• Dr. Malcolm Stubbs

How to Prevent Injuries in Young Pitchers


Baseball is big in Acadiana and with the arrival of spring, the practice fields and diamonds are abuzz with activity. Thousands of children throughout Louisiana play youth baseball under the supervision of adult coaches, administrators, and parents. Many play in community based or area leagues and many play representing their respective schools. Some even participate on select traveling squads and may even play year round! The bottom line is, especially for young pitchers, lots and lots of throwing!

Over 35 years ago physicians recognized the risk to the upper extremity, especially the shoulder and elbow, in the growing child. According to a the Sports Trauma and Overuse Prevention (STOP) Sports Injury campaign, over 20% of players age 8-12 and 45% of players age 13-14 will report arm pain in a single season. Most of these issues occur in pitchers and are related to chronic overuse injury.

As an orthopedic surgeon, some are the shoulder problems I see are:

  • Little League Shoulder - pain in the shoulder due to stress and widening of the growth plate of the upper end of the humerus

  • Rotator cuff strains and impingement – tendinitis and inflammation of the rotator cuff due to excessive force and fatigue

  • Instability and labrum tears – stretching of the ligaments and capsule of the shoulder or possibly detachment of the labrum cartilage.

Many of the injuries occur at the elbow and are primarily due to the valgus stress that occurs in the throwing motion. Some of the more common injures are as follows:

  • Little League Elbow – inflammation or stress reaction at the growth plate on the medial (inside) aspect of the humerus at the elbow. Sometimes a fracture can occur here too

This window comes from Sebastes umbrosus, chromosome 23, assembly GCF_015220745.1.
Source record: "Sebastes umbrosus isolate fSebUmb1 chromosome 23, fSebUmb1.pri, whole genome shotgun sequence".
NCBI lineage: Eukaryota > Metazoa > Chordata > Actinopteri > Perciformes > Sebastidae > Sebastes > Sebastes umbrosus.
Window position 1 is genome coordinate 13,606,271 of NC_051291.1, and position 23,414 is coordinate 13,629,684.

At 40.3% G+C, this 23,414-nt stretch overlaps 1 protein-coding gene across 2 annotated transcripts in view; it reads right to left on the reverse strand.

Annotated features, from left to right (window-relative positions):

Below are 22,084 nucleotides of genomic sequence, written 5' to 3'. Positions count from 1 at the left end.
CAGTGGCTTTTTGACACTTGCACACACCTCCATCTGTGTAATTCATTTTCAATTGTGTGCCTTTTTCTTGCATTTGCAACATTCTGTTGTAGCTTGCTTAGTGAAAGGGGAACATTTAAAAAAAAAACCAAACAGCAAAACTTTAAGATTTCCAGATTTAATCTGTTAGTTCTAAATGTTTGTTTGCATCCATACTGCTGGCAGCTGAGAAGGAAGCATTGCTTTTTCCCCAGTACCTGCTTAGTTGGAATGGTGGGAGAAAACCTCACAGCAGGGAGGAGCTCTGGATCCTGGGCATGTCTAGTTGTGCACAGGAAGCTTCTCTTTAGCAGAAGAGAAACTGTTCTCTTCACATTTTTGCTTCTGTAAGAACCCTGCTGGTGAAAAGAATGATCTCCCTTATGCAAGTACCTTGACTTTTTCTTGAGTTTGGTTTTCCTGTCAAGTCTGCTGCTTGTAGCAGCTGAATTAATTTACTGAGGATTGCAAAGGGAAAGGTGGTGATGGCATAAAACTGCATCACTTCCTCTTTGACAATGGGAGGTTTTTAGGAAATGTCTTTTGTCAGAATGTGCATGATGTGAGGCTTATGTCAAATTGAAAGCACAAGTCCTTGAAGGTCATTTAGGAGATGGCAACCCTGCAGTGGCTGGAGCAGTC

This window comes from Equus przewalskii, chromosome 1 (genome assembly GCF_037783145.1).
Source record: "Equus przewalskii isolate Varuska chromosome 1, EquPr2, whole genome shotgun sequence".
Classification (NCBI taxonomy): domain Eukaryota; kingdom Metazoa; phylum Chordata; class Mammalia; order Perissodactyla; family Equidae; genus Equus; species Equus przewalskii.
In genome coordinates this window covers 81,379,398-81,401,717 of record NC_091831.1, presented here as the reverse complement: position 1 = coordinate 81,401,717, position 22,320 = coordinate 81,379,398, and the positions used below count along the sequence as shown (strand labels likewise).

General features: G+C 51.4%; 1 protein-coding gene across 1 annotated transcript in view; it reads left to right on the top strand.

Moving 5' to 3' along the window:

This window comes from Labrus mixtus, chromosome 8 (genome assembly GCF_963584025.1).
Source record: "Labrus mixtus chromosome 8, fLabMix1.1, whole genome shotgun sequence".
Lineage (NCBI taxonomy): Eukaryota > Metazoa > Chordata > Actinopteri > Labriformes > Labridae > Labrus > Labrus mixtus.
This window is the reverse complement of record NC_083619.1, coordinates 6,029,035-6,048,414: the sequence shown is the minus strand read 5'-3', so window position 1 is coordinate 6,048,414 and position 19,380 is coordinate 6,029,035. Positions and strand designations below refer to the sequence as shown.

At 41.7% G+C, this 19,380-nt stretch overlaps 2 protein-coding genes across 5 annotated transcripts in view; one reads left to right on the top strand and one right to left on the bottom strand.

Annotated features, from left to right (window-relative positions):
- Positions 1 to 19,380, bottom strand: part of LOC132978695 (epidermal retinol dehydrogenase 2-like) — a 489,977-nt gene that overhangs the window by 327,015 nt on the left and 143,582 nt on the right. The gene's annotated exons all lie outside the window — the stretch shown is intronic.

• Ulnar Collateral Ligament (UCL) sprain or tear – partial tears can sometimes be treated with bracing and rehab but complete tears may require Tommy John surgery

  • OCD (Osteochondritis Dessicans) and Panner’s disease – involve the growth plates and cartilage on the lateral (outer) aspect of the elbow and can range from asymptomatic to severe

Dr. James Andrews, arguably the world’s most famous orthopedic surgeon and one of the leading experts in our field, along with others, has identified many of the risk factors that can lead to injury in these young athletes. These risk factors include year round baseball, fatigue, velocity, and poor pitching mechanics. Another situation which increases risk is when the young pitcher also plays catcher. Use of the curveball at too young an age was also previously thought to be a risk factor but this has not been scientifically proven.

The good news is that most of these injuries can be prevented! In 2006, Little League Baseball developed recommendations regarding pitch count and rest days for young pitchers and more recently, Major League Baseball and USA Baseball have launched the Pitch Smart campaign. This campaign, which is supported by Little League Baseball and the American Sports Medicine Institute, is an educational effort for programs, coaches, and parents to assist them in preventing these injuries in young baseball players.

By following the preventive recommendations of the above mentioned organizations, stressing the importance of overall physical fitness, and even encouraging these young athletes to participate in other sports, we as medical providers, coaches and parents can help our young baseball players enjoy their sport for many years, remain injury free and avoid long term consequences. Be smart, play smart, and have fun!

For more information visit www.littleleague.org or http://m.mlb.com/pitchsmart.

#pain #fitness #sports #patientcenteredcare #stayinformed #youth #family

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©2017 by Dr. Malcolm Stubbs.